I’m not saying that the current Council has any plans to do this. They don’t. I say that with some surety. Even though the current president was president during the last attempt to defund The Voice Magazine, I know she has come to see the magazine as an important part of how AUSU helps build community and awareness among the members. And what little I’ve heard from other current Councillors on the matter tend to be very supportive of The Voice Magazine’s mission. The risk isn’t with this Council, some of whom even write for The Voice Magazine. I expect that the reason these things aren’t already in the bylaws is simply because the current Council is thinking of how they’d do things, and in that case, the points I mentioned aren’t needed.

But the risk lies in future Councils. After all, it doesn’t take long to find stories of bad student councils. As distance students, with little day to day involvement with our student union, the risk is even greater. This group may be excellent. That doesn’t say anything about the next group, or the group after that. And trying to keep you informed of what happens at Council is part of what The Voice Magazine does, but putting its funding protection into a policy, rather than maintaining it in the bylaws, can have a chilling effect even without any direct attacks.

To protect The Voice Magazine from the possibility of a future council trying to keep their activities from being covered, I suggest the following amendments:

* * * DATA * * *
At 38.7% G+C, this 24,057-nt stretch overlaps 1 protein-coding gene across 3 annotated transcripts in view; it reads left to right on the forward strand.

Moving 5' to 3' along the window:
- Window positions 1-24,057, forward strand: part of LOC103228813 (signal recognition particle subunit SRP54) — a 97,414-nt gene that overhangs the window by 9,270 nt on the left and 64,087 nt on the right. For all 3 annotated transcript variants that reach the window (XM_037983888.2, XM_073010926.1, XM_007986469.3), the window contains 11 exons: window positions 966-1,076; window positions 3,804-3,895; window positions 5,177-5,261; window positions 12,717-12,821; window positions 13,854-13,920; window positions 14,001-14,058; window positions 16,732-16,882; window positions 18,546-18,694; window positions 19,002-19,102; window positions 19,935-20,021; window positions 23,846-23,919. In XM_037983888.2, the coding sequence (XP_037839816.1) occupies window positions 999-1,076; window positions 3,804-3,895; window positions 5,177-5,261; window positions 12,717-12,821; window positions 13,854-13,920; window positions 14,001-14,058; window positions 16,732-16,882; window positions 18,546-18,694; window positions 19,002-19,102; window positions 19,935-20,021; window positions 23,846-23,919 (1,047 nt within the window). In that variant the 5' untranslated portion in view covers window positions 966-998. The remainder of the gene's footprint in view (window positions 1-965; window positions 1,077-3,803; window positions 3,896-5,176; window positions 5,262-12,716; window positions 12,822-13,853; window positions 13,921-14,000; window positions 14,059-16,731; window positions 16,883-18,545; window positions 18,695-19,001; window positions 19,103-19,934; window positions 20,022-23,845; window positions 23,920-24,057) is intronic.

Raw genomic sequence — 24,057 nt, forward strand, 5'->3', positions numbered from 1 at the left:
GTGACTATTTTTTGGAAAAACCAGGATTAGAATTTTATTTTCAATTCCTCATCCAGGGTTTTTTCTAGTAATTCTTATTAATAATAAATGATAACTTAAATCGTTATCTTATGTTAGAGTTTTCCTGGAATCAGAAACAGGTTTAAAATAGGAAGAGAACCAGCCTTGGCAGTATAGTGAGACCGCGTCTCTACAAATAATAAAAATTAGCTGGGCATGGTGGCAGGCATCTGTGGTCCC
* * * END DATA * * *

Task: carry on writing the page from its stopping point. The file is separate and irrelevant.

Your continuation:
1. 12.07.01 “The Voice Internally Restricted Reserved funds may not be transferred to any other restricted or unrestricted reserve except by special resolution as defined in these bylaws.”
2. 12.10.02 “The allocation to The Voice Magazine shall be within 10% of the previous year’s approved budget allocation, or as approved by special resolution as defined in these bylaws.”
3. And that the current 7.5.3 (The Voice will operate an autonomous publication without interference from AUSU regarding content) be brought back into this set of bylaws in some fashion.

I think these are reasonable amendments as they allow room for expansion or contraction, at a moderate pace, while also allowing a Council the ability to move more drastically, so long as you, the members, are kept informed. Maybe you have a better idea though.

So now I’m urging you to help bring that message to AUSU Council by commenting in AUSU’s Bylaw forums and by attending the special bylaw consultation meetings that will be held on Wednesday, September 6, or Tuesday, September 19th. From what I’ve seen, the current AUSU Council is a solid group, seeking to help the students and provide value for the money you provide them. This is evidenced through their communications and consultation plan for these changes. They’re looking for our opinions and ideas, so we should make use of that. Make your opinions known and you can help shape what the new bylaws will look like. In doing so, you can help ensure that The Voice Magazine is around and able to keep you informed and protected in future as well.

Enjoy the read!

P.S. If you didn’t already know, The Voice Magazine has a Facebook page and a twitter feed if you’re into that kind of thin